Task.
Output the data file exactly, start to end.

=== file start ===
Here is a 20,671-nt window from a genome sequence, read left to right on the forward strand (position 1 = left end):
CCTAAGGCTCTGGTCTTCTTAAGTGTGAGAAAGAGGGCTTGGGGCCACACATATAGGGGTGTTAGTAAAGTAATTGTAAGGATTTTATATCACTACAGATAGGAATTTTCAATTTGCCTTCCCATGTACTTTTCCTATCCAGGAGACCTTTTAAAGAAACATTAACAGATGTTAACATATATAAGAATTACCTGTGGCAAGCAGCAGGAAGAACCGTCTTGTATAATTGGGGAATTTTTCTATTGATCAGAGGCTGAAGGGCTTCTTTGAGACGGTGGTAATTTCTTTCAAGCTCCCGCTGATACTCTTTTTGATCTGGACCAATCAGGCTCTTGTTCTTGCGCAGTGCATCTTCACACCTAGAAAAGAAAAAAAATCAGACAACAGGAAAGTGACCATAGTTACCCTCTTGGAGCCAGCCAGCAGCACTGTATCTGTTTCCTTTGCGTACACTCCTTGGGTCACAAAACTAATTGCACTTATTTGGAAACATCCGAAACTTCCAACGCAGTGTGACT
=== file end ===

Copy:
Here is a 20,671-nt window from a genome sequence, read left to right on the forward strand (position 1 = left end):
CCTAAGGCTCTGGTCTTCTTAAGTGTGAGAAAGAGGGCTTGGGGCCACACATATAGGGGTGTTAGTAAAGTAATTGTAAGGATTTTATATCACTACAGATAGGAATTTTCAATTTGCCTTCCCATGTACTTTTCCTATCCAGGAGACCTTTTAAAGAAACATTAACAGATGTTAACATATATAAGAATTACCTGTGGCAAGCAGCAGGAAGAACCGTCTTGTATAATTGGGGAATTTTTCTATTGATCAGAGGCTGAAGGGCTTCTTTGAGACGGTGGTAATTTCTTTCAAGCTCCCGCTGATACTCTTTTTGATCTGGACCAATCAGGCTCTTGTTCTTGCGCAGTGCATCTTCACACCTAGAAAAGAAAAAAAATCAGACAACAGGAAAGTGACCATAGTTACCCTCTTGGAGCCAGCCAGCAGCACTGTATCTGTTTCCTTTGCGTACACTCCTTGGGTCACAAAACTAATTGCACTTATTTGGAAACATCCGAAACTTCCAACGCAGTGTGACT